“Life’s a banquet,” famously roared Auntie Mame, a West Village avatar by way of the woman who inspired her, the man who created her. Paraphrasing the words that followed, there were no poor suckers starving to death at the recent record-breaking 2013 Summer Fancy Food Show (SFFS) at Javits.
The Specialty Food Association’s (SFA) massive 3-day agora, which serves the $86 billion food industry, is North America’s largest marketplace devoted exclusively to specialty food. This year’s Show — for trade only — was the largest ever, covering, according to the SFA, 354,000 sq. ft. of exhibition space (a football field is a mere 57,600 sq. ft.!).
Over 180,000 high-end foods and beverages from more than 80 countries could be seen and often tasted, a challenge even to hungry football teams.
Show participants were exhibitors on one side, buyers on the other. These latter comprised those in retail (the supermarkets, specialty food markets, etc. that sell to consumers) and the restaurant/food service people bringing meals to out-of-home diners. A record-setting 24,100 retail and food service buyers from the U.S. and abroad showed up. Retailers, exhibitors suggested, appeared to outnumber the food service people by about 5 to 1.
However, attendees aren’t so easily categorized. Even Bleecker Street’s Murray’s does triple-duty (and triple crème!) as retailer, wholesaler and now restaurateur with its new cheese bar, putting the company theoretically on both the retail and food service sides (Murray’s buys from major French distributor/importer the Fromi groupe, one of the Show’s exhibitors).
France, along with Turkey, Italy, Greece, Mexico, Italy, Spain, and China were among the largest of the 80 foreign countries and 1,000 foreign exhibitors on the floor. China’s vast but odd presence – endless lines of homogeneous, unfussy booths stretching over an out of the way location – was like a visual metaphor for the country as cliché.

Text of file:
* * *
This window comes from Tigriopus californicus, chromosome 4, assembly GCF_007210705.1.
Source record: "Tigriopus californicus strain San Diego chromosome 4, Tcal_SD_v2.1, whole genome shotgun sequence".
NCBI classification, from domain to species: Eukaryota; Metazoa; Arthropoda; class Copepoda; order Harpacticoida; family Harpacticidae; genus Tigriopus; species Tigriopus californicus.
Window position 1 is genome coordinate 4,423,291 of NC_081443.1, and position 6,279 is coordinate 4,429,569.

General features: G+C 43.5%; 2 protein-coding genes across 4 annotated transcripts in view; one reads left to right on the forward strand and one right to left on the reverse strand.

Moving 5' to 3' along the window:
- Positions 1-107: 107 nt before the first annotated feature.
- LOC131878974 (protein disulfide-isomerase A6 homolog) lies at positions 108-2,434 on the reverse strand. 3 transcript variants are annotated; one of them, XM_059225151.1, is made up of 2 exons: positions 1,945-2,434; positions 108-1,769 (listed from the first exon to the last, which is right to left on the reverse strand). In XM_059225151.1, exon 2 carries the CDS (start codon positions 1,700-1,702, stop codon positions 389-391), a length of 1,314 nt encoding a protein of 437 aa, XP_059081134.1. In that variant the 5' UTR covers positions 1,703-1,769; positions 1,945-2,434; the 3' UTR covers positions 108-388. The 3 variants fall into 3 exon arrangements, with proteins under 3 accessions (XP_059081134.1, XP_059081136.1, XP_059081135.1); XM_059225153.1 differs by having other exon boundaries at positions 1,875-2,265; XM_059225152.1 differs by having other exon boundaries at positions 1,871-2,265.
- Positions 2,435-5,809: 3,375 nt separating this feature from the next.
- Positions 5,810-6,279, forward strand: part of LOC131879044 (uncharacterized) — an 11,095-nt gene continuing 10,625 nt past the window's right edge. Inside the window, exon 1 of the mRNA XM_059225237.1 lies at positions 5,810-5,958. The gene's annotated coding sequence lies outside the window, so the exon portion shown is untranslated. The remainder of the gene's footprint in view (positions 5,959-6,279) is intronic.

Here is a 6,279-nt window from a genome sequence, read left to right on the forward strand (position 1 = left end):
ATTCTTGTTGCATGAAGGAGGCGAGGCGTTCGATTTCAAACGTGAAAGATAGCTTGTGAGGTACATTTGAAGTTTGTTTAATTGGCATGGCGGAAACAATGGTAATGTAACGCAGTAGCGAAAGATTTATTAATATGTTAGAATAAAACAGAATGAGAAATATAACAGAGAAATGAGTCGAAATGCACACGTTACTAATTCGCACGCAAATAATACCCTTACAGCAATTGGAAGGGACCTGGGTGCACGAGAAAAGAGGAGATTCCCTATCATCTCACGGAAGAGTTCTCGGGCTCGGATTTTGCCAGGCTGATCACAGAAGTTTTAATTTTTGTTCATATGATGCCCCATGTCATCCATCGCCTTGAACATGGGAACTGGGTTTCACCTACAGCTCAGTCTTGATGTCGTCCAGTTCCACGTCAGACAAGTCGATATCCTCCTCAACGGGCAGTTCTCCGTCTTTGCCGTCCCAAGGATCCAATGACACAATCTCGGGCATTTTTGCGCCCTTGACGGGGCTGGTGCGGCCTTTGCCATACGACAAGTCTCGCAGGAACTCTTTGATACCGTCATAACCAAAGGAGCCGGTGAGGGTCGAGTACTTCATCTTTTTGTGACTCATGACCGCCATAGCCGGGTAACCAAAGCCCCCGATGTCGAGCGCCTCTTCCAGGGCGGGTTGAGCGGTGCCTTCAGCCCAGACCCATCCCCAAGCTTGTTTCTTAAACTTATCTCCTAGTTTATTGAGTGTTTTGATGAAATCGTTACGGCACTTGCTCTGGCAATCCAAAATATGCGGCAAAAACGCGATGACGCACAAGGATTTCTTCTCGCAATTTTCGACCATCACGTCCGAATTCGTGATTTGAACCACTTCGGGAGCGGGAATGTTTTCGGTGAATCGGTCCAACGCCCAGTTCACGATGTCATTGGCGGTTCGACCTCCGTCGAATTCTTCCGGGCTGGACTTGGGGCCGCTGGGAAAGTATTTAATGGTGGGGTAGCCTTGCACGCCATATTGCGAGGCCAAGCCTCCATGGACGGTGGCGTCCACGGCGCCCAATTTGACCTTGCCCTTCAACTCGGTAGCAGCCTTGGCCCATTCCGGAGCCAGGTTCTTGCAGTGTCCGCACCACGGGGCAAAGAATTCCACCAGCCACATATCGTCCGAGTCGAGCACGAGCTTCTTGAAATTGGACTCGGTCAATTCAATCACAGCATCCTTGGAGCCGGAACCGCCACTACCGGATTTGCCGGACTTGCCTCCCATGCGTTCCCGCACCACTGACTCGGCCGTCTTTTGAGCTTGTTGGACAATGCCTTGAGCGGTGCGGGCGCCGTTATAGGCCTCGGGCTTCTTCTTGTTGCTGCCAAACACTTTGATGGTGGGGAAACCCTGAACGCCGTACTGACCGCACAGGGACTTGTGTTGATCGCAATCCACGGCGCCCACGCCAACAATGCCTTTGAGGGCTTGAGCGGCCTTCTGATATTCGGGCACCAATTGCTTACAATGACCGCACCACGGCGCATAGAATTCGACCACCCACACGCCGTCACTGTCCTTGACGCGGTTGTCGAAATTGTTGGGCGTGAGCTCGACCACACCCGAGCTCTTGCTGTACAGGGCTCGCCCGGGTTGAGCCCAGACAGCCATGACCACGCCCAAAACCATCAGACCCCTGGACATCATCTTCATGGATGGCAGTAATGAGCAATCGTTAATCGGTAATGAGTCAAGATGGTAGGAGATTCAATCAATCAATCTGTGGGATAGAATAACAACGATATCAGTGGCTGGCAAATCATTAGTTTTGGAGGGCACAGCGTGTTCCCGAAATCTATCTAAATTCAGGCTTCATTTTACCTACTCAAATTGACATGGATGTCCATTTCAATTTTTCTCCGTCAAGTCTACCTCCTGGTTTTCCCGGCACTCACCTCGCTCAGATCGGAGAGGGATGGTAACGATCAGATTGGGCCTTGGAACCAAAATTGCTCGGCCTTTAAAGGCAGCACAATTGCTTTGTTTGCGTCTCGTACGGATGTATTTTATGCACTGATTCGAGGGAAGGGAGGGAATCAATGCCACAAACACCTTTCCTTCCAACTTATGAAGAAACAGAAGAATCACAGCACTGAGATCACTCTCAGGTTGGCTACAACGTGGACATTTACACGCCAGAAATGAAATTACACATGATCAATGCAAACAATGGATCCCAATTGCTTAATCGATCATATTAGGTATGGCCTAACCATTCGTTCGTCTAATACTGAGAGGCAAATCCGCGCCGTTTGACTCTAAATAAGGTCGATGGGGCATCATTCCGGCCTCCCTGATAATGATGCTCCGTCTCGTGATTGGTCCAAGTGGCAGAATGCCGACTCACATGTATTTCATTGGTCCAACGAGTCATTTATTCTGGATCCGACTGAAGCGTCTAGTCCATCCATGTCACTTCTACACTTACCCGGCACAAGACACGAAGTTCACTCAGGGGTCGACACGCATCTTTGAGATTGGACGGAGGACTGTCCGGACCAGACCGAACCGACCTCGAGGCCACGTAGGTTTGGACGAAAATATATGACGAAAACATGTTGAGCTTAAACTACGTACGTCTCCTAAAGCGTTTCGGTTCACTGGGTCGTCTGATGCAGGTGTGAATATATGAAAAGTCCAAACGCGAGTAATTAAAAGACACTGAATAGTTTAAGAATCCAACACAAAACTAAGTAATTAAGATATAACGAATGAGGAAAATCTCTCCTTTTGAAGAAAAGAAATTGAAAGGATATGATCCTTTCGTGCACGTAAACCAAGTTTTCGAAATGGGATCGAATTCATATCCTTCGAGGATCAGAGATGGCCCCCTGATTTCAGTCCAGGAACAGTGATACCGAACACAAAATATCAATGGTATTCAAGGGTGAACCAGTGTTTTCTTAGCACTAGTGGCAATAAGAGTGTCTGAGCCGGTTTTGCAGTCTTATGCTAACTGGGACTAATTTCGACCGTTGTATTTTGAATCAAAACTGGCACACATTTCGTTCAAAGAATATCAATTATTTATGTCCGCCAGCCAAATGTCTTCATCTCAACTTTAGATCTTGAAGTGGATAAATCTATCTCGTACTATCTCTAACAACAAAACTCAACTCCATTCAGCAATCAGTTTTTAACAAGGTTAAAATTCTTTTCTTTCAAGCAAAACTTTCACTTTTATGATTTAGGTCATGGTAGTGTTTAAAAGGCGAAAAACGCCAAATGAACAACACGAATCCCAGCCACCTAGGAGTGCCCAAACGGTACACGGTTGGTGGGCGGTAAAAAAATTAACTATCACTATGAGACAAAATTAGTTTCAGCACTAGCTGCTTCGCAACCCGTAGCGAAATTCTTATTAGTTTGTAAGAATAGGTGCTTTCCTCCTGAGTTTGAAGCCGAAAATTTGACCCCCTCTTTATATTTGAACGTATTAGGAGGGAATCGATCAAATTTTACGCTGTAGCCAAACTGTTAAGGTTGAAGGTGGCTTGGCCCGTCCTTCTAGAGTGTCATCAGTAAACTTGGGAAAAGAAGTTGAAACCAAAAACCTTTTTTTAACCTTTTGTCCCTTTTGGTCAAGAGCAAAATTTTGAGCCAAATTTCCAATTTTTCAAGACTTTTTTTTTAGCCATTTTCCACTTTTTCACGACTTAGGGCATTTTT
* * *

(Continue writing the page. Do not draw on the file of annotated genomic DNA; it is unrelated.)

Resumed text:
Exhibitors who debuted this year included Bulgaria, Indonesia, Sri Lanka, and Switzerland. Even Palestine, showing off its memorable olive and honey cream cheese, sun-dried tomatoes and capers spreads, had a booth.
Of the more than 1,500 U.S. exhibitors were over a dozen states’ (Massachusetts, Kentucky, Virginia, etc.) renowned restaurants that also sell retail (Michael’s in Sheepshead Bay, Sarabeth’s, Rick Bayless’s Frontera Mexican hot spot in Chicago). Frontera’s guacamole was just right; Kentucky’s rich bourbon barrel cake had some over a barrel.
Another major exhibitor contingent was large distributors and importers (Cento, American Roland, Trois Petits Cochons, which began in the Village or Best Cheese Corp. that supplies West Village chefs like Mario Batali and Jean-Georges Vongerichten).
Food and beverage variety and abundance staggered. Olive oils from Spain, Italy, Greece, Egypt, Turkey, Chile, Morocco, Palestine, etc. practically flowed through the aisles. Vinegars poured forth: a taste of a fancy aged Italian balsamic recalled the virtues of less heavy, sweet, intrusive simple vinegars. Everywhere were cheeses, chocolates, chips, pastas, sauces, jams, dumplings, mustards, dips, salumi, sausages, patés, mousses, ham products, basmati rices, rice cakes, chilies, spreads, soups, antipasti, seafood, pastas, fruits (dried, fried, juiced, canned).; it was practically raining olives.
Trends being big at The SFFS, yogurt, kefir, energy bars, instant gourmet meals, seaweed chips were for the tasting. Healthy and fast gourmet foods were broad trends: drinks from herbs and exotic plants, Fage yogurt was unloaded, seaweed emerged in many a chip and salt and mayonnaise substitutes passed the taste test. Furthermore, practically everything was stamped gluten-free.
On the trendy “fast” track were meal starters and quick gourmet meals. Fast and amazing was Thailand’s two-minute dessert of boiled coconut milk, sliced banana, and sugar.
Beverages abounded (coffees, teas, juices like agave, kiwi, acai, aloe, pineapple), even beverages with buzz: wines, mezcals, tequilas, whiskeys, beers, cachaca, tequilas, etc.
Adding sizzle to this giant slab of a trade show steak was celeb chef Marcus Samuelsson, who hosted this year’s SFA mid-event red carpet 41st sofi™ Awards for outstanding foods (a record 2,573 products were submitted).